.
Dr Marcus Bunyan
October 2015

Word count: 1,390

 

Roy Ainsworth. 'David Bowie in The Kon-rads' 1963

 

Roy Ainsworth
Publicity photograph for The Kon-rads
1963
Courtesy of The David Bowie Archive
© Victoria and Albert Museum

 

 

David or ‘Davie’ Jones, as he was then known, became heavily involved in London’s burgeoning music scene at a young age. Before leaving school at the age of 16, he had already joined the band The Kon-rads, playing saxophone and singing vocals. Demonstrating the experimental energy that has driven his solo career, Bowie spent the 1960s trying out different musical, artistic and sartorial styles and performing with several different bands. In 1965 he changed his stage name to David Bowie. The exhibition features several objects from Bowie’s early career including sketches of set, costume and poster designs created for his first bands and footage of early performances.

 

Freddie Burretti (designer) 'Quilted two‐piece suit' 1972

 

Freddie Burretti (designer)
Quilted two‐piece suit
1972
Designed by Freddie Burretti for the ‘Ziggy Stardust’ tour
Courtesy of The David Bowie Archive
© Victoria and Albert Museum

 

 

On 6 July 1972 David Bowie performed Starman, the first single from his album The Rise and Fall of Ziggy Stardust and the Spiders from Mars, on BBC One’s Top of the Pops. This pivotal performance was crucial in making Bowie a music star and is acclaimed as a watershed moment which changed rock music and youth culture forever. Appearing on national television with flame-orange hair, make-up, multi-coloured clothing and red patent boots, Ziggy’s otherworldly look and sexual ambiguity created a seismic shift in pop culture. The exhibition features the original suit and boots created by Freddie Burretti and designed in collaboration with Bowie, who took inspiration from the costumes worn by the ‘droogs’ street gang in Stanley Kubrick’s film adaptation of A Clockwork Orange (1971).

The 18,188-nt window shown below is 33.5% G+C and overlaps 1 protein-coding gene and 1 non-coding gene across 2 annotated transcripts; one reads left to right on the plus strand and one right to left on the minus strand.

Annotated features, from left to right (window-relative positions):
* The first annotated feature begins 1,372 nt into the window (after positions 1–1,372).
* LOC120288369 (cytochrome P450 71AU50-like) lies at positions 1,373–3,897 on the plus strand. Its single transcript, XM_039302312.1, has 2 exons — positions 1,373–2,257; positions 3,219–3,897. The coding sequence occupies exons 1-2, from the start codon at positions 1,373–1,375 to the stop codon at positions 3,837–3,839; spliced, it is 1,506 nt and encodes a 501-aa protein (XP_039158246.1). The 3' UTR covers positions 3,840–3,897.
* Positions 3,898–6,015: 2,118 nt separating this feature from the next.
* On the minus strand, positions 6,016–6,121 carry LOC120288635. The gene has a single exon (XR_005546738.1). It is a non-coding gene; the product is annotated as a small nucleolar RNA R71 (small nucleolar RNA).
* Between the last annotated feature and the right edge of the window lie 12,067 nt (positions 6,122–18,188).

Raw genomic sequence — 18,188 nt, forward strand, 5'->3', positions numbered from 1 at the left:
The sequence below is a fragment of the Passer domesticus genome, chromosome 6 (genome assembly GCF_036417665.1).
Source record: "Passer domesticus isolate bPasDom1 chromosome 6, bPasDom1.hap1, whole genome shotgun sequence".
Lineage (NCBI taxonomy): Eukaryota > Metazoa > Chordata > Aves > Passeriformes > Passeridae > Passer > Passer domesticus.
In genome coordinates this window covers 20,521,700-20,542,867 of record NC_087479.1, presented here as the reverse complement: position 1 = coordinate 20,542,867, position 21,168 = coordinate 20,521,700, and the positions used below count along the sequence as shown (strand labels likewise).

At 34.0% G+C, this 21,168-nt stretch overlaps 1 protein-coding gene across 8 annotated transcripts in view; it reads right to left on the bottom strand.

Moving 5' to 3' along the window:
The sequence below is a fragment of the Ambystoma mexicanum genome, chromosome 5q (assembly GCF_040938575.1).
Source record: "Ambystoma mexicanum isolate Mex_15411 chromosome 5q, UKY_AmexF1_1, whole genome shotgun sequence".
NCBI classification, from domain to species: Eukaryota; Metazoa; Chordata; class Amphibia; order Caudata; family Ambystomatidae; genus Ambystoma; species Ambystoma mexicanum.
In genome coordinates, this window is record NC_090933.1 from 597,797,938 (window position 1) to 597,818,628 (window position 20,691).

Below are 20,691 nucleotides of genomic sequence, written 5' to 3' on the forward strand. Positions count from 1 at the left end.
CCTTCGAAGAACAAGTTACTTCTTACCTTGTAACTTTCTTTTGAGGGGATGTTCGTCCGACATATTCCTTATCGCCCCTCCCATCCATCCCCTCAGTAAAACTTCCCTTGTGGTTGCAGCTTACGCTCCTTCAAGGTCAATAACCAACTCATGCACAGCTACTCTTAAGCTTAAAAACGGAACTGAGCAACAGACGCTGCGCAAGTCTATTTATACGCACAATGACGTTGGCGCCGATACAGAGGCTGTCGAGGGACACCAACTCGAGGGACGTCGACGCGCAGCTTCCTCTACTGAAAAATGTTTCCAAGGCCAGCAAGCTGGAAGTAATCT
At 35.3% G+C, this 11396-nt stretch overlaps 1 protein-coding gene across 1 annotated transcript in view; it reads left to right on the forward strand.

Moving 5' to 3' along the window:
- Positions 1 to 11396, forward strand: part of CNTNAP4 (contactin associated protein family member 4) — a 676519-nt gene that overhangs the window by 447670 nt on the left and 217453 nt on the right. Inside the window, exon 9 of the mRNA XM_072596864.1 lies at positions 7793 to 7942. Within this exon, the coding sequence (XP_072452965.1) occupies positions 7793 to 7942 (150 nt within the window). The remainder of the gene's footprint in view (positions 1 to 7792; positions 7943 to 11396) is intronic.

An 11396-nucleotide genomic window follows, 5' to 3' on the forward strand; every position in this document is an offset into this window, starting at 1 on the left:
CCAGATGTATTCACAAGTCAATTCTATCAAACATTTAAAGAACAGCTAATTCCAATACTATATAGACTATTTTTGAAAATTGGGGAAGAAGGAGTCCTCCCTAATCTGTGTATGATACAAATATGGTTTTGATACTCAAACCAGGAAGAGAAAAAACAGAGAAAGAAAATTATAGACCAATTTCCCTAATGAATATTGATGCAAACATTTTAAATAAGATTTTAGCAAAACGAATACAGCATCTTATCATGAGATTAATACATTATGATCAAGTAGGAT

Ziggy Stardust | David Bowie

 

Kansai Yamamoto. 'Striped bodysuit for the Aladdin Sane tour' 1973

 

Kansai Yamamoto (designer)
Masayoshi Sukita (photographer)
Striped bodysuit for the Aladdin Sane tour
1973
© Sukita / The David Bowie Archive

 

 

Bowie first saw the work of Japanese fashion designer Kansai Yamamoto at the exhibition Kansai in London in 1971. He could not afford the original designs so copied the look instead, recruiting friends such as Natasha Korniloff and Freddie Burretti to create cheaper versions of Yamamoto’s signature bodysuits and platform boots. After the success of Ziggy Stardust, Bowie approached Yamamoto and commissioned a set of even more flamboyant stage costumes for the Aladdin Sane tour in 1973. These outfits, inspired by the style of Japanese samurai and kabuki actors, are outrageous, sculptural and eye-catching. The exhibition features several Kansai Yamamoto costumes including the black and white striped bodysuit and a white cloak with Japanese kanji lettering spelling out ‘David Bowie’. A flamboyant suit from Yamamoto’s 1971 exhibition which he gifted to the V&A at the time is also on display.